School suspensions up 13%, but exclusions continue to fall

Government data shows breach of pandemic measures was cited in nearly 13,000 suspensions

Government data shows breach of pandemic measures was cited in nearly 13,000 suspensions

28 Jul 2022, 13:48

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Suspensions among pupils back up during second year of pandemic but exclusions still falling

Pupil suspensions across state schools in England rose by 13 per cent during the second year of the pandemic, but permanent exclusions continue to fall.

Government data published on Thursday shows there were 352,454 suspensions from schools in the 2020-21 academic year, up from 310,733 the previous year.

Meanwhile, permanent exclusions fell to the equivalent of five in every 10,000 pupils, from 5,100 to 3,900 (a 24 per cent drop) in the same timeframe.

Both school years were impacted by the pandemic, with the spring term in 2020-21 again disrupted by lockdown measures meaning that only key worker and vulnerable children were able to attend school.

Neither exclusions nor suspensions are back up to pre-pandemic levels, with 7,900 permanent exclusions and 428,300 suspensions in 2018-19.

Breaching Covid rules cited in 12,000 suspensions

In the last academic year, schools were able to record several new reasons for suspending or excluding children, as well as to record up to three reasons for each decision.

One of the new recordable reasons for the punishment was the “wilful and repeated transgression” of national Covid measures, cited in 12,888 of suspensions and 77 exclusions.

But the most common reason recorded for both exclusions and suspensions was persistent disruptive behaviour – cited in 39 per cent of all permanent exclusions and 42 per cent of suspensions.

This was followed by physical assault against a pupil, a factor in 900 exclusions and 73,229 suspensions.

Gypsy and Roma children still have highest exclusion rate

Older pupils continue to make up the majority of children facing exclusions and suspensions, with the increase in suspensions driven predominantly by a 17 per cent rise at secondary level.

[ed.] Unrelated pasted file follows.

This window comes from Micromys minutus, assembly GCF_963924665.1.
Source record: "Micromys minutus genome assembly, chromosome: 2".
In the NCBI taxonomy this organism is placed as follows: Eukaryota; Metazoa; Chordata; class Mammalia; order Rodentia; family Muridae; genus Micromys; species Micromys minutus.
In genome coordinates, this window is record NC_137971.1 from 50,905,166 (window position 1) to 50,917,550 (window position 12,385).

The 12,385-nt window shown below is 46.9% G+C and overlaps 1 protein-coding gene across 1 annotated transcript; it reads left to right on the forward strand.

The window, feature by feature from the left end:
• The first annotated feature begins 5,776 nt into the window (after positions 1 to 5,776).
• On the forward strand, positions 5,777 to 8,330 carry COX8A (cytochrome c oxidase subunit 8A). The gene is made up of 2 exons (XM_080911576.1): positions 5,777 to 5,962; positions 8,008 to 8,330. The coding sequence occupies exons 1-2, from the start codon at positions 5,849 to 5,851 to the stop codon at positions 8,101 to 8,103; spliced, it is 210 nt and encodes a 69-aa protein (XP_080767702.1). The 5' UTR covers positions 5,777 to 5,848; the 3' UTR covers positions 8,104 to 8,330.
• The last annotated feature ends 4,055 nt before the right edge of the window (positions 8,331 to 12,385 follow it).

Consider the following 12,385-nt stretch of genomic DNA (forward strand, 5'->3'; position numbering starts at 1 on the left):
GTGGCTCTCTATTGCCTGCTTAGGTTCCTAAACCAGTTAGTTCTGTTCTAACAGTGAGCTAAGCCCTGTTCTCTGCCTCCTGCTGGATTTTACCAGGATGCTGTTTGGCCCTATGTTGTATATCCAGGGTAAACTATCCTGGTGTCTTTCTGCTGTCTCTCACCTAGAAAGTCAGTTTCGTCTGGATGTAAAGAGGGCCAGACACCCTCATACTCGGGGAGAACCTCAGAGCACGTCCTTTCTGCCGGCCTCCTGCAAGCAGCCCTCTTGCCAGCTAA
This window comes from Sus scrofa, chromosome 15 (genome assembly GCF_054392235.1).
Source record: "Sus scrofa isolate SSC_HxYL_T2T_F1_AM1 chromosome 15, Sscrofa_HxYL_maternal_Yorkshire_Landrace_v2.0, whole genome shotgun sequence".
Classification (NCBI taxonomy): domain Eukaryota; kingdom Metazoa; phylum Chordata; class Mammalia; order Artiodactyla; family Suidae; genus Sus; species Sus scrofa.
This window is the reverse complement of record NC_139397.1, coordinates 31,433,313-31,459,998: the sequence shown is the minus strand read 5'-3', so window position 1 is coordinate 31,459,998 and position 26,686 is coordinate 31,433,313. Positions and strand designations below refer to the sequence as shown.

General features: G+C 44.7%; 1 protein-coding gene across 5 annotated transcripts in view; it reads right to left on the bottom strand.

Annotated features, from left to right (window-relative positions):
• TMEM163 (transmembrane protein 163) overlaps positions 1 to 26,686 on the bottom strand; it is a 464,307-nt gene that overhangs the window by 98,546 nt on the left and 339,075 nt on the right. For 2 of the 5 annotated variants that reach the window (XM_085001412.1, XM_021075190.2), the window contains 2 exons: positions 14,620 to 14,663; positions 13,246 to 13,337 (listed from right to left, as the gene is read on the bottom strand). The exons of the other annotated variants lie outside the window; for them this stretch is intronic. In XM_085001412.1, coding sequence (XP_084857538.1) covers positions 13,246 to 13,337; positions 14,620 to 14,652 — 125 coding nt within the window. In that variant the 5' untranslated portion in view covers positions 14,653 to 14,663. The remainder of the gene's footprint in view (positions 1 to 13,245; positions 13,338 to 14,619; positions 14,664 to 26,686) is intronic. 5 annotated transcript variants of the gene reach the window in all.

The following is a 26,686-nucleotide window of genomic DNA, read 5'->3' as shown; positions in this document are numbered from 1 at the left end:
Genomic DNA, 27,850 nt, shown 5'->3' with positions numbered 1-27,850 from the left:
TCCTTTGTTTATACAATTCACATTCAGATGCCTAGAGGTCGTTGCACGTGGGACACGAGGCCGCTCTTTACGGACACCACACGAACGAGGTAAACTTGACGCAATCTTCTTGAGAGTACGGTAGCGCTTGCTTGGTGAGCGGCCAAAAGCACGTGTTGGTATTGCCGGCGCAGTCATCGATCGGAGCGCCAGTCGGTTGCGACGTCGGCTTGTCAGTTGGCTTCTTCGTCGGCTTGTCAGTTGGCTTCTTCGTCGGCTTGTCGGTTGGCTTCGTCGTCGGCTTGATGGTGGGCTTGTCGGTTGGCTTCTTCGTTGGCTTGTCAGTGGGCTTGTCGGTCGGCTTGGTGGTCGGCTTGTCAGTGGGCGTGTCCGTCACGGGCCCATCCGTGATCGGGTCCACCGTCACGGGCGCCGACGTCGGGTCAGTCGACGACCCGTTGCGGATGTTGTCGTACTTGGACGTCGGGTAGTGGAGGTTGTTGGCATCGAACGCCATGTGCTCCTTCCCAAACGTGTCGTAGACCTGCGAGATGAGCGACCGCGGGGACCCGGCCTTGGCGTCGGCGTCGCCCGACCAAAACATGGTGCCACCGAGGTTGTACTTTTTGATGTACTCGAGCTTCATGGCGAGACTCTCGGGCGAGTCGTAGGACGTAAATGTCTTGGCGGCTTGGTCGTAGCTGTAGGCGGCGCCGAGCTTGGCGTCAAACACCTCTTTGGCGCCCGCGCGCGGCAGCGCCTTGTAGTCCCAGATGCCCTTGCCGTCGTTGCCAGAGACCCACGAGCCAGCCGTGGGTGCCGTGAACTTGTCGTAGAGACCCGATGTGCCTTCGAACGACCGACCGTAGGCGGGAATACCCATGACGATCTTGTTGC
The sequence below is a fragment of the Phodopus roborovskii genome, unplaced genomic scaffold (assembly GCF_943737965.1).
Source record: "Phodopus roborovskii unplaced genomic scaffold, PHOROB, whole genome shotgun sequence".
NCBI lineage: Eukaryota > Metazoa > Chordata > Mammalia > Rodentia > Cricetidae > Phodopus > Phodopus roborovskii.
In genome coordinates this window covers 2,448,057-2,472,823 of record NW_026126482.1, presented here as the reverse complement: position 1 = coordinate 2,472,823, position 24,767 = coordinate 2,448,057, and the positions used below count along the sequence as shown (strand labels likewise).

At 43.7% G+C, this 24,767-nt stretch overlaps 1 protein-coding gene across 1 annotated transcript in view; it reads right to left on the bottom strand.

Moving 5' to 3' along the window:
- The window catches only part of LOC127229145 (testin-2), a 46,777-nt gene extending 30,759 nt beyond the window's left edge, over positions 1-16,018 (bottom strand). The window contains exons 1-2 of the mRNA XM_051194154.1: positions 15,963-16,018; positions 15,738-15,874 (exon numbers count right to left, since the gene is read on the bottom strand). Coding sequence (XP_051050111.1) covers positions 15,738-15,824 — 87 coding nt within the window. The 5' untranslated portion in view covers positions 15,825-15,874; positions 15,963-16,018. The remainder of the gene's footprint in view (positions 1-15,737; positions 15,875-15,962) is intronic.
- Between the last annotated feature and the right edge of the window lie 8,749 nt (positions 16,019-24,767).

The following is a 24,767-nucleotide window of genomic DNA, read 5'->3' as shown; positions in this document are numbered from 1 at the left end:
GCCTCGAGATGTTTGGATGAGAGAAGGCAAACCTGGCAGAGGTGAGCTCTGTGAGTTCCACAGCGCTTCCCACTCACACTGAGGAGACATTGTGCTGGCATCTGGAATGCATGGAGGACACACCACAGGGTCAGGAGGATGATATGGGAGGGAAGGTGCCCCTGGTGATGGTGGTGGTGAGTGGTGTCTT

Gypsy and Roma pupils continued to have the highest rate of permanent of exclusions and suspensions, as in the two previous academic years (2019-20 and 2018-19).

The rate of exclusions for Gypsy and Roma pupils was 18 in every 10,000 pupils, versus 1,500 in every 10,000 for suspensions.

Pupils of mixed White and Black Caribbean ethnicity had the second highest rate of permanent exclusion, at 12 in every 10,000. Those from Traveller or Irish Heritage ethnic groups had the second highest rate of suspension at 1,122 in every 10,000.

The number of independent reviews lodged by parents and pupils aged over 18 over permanent exclusions in 2020-21 fell by 23 per cent from 2019-20, from 430 to 330.

It also made up just less than half the number seen in the last pre-pandemic academic year and is in line with the overall decrease in exclusions. The number of exclusions upheld at the panel grew to 59 per cent, from 55 per cent in 2019-20.

Figures come amid changing approaches to exclusions

The new figures follow the recent publication of the DfE’s response to a consultation on changes to behaviour and exclusions guidance, which was launched in February.

Plans to ban headteachers from cancelling exclusions or suspensions once they have begun have been scrapped, after respondents pointed out that such a move could lead to a “lack of flexibility” if additional information in an investigation came to light, potentially leading to unjust exclusions.

A three-day deadline for heads to notify parents of a suspension or exclusion was also abandoned because respondents said the period was too long and could lead to parents “not knowing the child’s whereabouts”.

It also comes as Southwark council became the first local authority in the UK to introduce a “zero exclusions” behaviour policy. Under its charter, schools will take a “trauma-based” approach, such as providing therapy to pupils to keep them in classrooms.

But a row has ensued over the approach, with 22 members of the Southwark Association of Secondary Headteachers refusing to sign up to the charter over concerns about safeguarding and educating other pupils.

Tom Bennett, the government’s behaviour tsar has also attacked the policy, claiming that exclusions were a “necessary part” of ensuring all children have the right to “safe, dignified learning”.

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  1. Peter Endersby

    So permanent exclusions are down but suspensions are up which is not good news. This data does not include the 1000s of pupils on part time timetables, some of which have been in place for months or even years. They are not always reported to local authorities which is a safeguarding time bomb. There are a lot of creative and innovative ways to exclude pupils short of permanently excluding them.